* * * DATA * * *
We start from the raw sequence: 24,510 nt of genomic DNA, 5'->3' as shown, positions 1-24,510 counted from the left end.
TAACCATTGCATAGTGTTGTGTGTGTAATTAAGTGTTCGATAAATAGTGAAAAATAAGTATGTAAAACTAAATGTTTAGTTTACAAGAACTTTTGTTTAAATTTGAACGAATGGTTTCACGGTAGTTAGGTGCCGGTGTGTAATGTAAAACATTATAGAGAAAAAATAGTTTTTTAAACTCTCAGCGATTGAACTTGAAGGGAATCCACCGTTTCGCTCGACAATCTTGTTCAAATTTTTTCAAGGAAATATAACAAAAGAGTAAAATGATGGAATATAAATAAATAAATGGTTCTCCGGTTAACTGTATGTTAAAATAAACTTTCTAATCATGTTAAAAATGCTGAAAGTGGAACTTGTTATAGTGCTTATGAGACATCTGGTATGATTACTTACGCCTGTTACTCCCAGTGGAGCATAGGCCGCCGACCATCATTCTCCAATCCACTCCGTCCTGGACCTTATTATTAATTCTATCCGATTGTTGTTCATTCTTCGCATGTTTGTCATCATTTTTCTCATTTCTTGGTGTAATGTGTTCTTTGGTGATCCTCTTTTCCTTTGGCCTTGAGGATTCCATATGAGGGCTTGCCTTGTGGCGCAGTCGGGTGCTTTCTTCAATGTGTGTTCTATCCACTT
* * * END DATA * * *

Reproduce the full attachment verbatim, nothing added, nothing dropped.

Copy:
We start from the raw sequence: 24,510 nt of genomic DNA, 5'->3' as shown, positions 1-24,510 counted from the left end.
TAACCATTGCATAGTGTTGTGTGTGTAATTAAGTGTTCGATAAATAGTGAAAAATAAGTATGTAAAACTAAATGTTTAGTTTACAAGAACTTTTGTTTAAATTTGAACGAATGGTTTCACGGTAGTTAGGTGCCGGTGTGTAATGTAAAACATTATAGAGAAAAAATAGTTTTTTAAACTCTCAGCGATTGAACTTGAAGGGAATCCACCGTTTCGCTCGACAATCTTGTTCAAATTTTTTCAAGGAAATATAACAAAAGAGTAAAATGATGGAATATAAATAAATAAATGGTTCTCCGGTTAACTGTATGTTAAAATAAACTTTCTAATCATGTTAAAAATGCTGAAAGTGGAACTTGTTATAGTGCTTATGAGACATCTGGTATGATTACTTACGCCTGTTACTCCCAGTGGAGCATAGGCCGCCGACCATCATTCTCCAATCCACTCCGTCCTGGACCTTATTATTAATTCTATCCGATTGTTGTTCATTCTTCGCATGTTTGTCATCATTTTTCTCATTTCTTGGTGTAATGTGTTCTTTGGTGATCCTCTTTTCCTTTGGCCTTGAGGATTCCATATGAGGGCTTGCCTTGTGGCGCAGTCGGGTGCTTTCTTCAATGTGTGTTCTATCCACTT